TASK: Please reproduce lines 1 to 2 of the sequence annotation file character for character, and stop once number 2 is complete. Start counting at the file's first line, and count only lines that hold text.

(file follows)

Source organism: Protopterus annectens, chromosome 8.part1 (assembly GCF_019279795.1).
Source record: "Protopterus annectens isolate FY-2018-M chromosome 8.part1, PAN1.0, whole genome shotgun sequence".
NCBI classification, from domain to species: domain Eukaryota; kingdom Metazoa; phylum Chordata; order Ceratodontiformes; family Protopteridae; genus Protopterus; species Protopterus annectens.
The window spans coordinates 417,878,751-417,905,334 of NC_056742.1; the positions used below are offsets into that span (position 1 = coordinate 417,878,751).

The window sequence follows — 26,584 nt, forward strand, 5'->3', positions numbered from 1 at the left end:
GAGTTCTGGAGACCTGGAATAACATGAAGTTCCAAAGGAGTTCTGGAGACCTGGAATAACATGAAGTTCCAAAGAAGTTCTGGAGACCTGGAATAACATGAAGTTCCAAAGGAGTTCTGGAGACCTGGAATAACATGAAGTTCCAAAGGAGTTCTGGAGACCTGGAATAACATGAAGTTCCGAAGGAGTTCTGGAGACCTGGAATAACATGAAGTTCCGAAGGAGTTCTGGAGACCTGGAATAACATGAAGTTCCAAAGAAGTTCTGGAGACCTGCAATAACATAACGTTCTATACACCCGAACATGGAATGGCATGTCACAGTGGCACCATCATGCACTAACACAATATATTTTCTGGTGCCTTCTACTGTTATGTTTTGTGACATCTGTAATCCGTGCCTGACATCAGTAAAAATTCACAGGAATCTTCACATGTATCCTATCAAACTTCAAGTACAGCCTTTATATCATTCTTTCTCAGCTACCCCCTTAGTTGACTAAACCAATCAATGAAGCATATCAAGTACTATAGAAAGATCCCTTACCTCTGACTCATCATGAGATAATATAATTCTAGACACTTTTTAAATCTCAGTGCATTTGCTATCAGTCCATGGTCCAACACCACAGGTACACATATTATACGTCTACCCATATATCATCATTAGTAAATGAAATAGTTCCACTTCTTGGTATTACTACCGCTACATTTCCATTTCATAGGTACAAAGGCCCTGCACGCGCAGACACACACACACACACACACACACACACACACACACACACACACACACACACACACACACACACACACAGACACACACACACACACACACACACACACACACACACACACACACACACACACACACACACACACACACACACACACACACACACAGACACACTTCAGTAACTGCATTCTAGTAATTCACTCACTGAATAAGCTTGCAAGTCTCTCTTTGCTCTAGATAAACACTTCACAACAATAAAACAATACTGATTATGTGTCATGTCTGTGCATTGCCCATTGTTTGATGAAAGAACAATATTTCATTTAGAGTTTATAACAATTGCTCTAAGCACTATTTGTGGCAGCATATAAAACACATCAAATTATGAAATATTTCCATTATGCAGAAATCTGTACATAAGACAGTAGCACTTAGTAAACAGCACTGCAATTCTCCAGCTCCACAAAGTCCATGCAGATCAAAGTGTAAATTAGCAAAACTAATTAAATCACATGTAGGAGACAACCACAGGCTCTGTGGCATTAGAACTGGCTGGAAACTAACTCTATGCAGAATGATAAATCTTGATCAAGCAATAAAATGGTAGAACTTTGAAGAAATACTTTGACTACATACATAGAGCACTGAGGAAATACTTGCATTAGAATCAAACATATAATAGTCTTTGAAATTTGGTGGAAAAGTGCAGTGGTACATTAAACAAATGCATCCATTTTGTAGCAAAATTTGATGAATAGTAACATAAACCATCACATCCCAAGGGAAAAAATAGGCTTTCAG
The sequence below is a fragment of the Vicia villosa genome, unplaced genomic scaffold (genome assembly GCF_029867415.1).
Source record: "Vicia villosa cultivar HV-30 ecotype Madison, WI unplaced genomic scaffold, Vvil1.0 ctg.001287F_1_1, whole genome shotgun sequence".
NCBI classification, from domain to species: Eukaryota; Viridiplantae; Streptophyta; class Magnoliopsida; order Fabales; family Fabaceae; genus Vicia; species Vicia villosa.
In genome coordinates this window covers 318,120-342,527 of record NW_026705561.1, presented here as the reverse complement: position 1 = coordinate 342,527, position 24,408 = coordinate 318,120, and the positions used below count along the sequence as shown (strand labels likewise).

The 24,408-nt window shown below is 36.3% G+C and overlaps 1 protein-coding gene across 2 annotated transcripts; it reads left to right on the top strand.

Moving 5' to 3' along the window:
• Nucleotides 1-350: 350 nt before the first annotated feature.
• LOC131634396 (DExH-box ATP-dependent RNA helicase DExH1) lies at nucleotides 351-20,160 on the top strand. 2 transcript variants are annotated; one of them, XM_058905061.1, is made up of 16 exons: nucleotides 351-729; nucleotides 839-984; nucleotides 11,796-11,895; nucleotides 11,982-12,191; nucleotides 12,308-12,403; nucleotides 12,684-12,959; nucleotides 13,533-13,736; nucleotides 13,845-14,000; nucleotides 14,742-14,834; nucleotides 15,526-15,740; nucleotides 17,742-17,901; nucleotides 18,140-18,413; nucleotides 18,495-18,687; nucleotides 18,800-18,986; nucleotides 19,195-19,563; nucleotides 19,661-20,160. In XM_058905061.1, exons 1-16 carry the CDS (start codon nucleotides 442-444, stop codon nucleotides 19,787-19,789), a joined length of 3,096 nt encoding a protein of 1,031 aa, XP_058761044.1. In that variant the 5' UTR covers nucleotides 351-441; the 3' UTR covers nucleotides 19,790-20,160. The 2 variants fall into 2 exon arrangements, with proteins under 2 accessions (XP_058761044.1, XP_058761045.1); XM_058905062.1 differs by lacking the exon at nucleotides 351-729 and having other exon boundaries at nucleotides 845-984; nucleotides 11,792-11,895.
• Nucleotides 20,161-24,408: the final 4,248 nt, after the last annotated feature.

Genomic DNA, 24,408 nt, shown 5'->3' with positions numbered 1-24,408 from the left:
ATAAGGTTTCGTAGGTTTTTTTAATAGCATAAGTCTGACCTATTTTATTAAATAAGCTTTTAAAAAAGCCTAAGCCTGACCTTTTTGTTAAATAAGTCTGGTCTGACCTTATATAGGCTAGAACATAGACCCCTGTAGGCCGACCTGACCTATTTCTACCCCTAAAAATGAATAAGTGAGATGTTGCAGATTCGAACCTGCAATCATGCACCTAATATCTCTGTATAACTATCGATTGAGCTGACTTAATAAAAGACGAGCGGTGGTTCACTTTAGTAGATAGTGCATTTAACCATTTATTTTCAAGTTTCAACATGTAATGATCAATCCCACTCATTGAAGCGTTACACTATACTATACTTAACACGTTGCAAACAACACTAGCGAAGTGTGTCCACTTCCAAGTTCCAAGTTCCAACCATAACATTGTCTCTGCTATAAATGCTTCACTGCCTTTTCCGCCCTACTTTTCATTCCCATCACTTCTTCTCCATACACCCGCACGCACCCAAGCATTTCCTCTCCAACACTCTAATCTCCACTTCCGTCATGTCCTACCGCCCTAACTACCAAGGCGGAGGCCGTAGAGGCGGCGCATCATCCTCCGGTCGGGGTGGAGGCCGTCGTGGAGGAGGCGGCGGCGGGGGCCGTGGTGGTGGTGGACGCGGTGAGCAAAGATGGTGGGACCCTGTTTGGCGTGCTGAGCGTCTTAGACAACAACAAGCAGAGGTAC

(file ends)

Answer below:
Source organism: Protopterus annectens, chromosome 8.part1 (assembly GCF_019279795.1).
Source record: "Protopterus annectens isolate FY-2018-M chromosome 8.part1, PAN1.0, whole genome shotgun sequence".